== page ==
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Is there a difference between Drools and Jrules? Is Jboss rules the same thing as Jrules? What type of environments typically use Drools?

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Simple answer: No, they are different products. But both are rule based system, and it's best if you consult the help pages of each - jBoss have a very good primer on Drools - which describes some situations.. –  Nim Jun 26 '12 at 15:00

2 Answers 2


Similarities:
At the end of the day these two applications are BRMS so yes, they are similar
Both offers you the ability to:
- store rules in a repository
- write rules in a web environment
- execute the rules on a server

JRules is from far the best approach for business users (non technical).
JBoss rules is from far the best approach if you look for a non stupidly expensive solution
Both can do CEP as well. (Complex Event Processing)

Differences:
JRules is more mature than Drools but Drools is a great tool to work with
Drools uses JSON to write technical rules JRules uses IRL (Ilog Rule Language). Don't worry you can add "verbalisation" with Drools but it is less powerful than with JRules.
The main differences are from a business (non technical) point of view.
If you want to be able to write a rule in a proper human language like :
if the age of the applicant is less then 18 then reject the application;
you can do it with both.
Now if you want the business to write rules in Hindi, review them in French, validate them in German and do some report in English then JRules is the BRMS you need.
You can write rules directly in Excel or Word with JRules.
Because Drools is from the free world you may face some few bugs but as it is free, you have access to all the source code compare to JRules where part of the API is hidden

What environment:
For Drools I would say JBoss :)
JRules = JBoss, WebSphere, Weblogic, Tomcat, ... and more
For this one: RTFM really. Depends on your needs.
Google may give you some benchmark on the various BRMS.

To sum up:
If you have money (loaded) then JRules
If you are poor or geeky then Drools - you will have fun, really :)

Note: I talk about "Drools" not "JBoss rules" supported by Red Hat.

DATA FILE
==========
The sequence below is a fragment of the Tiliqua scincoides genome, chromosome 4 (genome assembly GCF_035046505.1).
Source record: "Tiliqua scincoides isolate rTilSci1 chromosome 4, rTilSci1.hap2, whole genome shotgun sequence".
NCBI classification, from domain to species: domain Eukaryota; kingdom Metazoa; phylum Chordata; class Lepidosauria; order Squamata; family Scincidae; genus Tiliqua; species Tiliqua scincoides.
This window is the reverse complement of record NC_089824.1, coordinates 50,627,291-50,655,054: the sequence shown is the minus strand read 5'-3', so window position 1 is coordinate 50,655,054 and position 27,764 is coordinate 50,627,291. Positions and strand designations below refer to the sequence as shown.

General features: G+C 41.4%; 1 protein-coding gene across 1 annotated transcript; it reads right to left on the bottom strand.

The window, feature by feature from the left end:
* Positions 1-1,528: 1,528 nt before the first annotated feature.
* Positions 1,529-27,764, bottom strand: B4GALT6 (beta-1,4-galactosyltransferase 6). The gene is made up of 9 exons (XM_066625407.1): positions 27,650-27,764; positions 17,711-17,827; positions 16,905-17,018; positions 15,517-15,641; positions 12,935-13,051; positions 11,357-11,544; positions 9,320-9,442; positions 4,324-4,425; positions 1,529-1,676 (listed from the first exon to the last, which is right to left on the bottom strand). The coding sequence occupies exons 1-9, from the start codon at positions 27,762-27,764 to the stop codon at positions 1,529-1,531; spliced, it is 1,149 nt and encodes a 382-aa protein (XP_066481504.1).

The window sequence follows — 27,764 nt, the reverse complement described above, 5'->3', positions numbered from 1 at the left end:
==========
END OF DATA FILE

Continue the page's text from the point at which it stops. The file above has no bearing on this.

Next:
Difference between them is the Red Hat version is not the latest Drools one and do not have exactly the same functionalities as Drools.
Simply because Red Hat support their version so they evoluate less quickly than Drools. Basically they choose a version at one time and decide to use it while drools still change... You got my point, hopefully.
Hope it helps

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Sometime JBoss rules name Guvnor as BRMS which is just wrong. Just to let you know. –  Damien Jun 27 '12 at 9:52
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"Drools uses JSON to write technical" -> this is not true. DRL is the native Drools language, equivalent to IRL in JRules. Also, I disagree with your overall opinion about the merits of open source in general and statements like "Because Drools is from the free world you may face some few bugs" are naive to say the best (but everyone is obviously entitled to have his own opinion, of course). Bugs exist in software both open and closed source, and they have nothing to do with the model adopted. –  Edson Tirelli Jun 27 '12 at 14:13
    
Not JSON but DRL yes correct, I was wrong. I didn't meant this. Bugs exist of course but a product like JRules spend more time in QA. Last time I used drools (6 months ago) it was not able to have 2 rule tasks in a rule flow for a stateful session... end of issue. First two questions were differences and similarities. –  Damien Jun 27 '12 at 15:42

No, Drools is the open source rules engine. It includes several sub projects, like Drools Expert, Drools Fusion, Drools Guvnor, etc.

Red Hat packages and supports Drools as the JBoss Enterprise BRMS product.

JRules is the rules engine from ILOG that was acquired by IBM.

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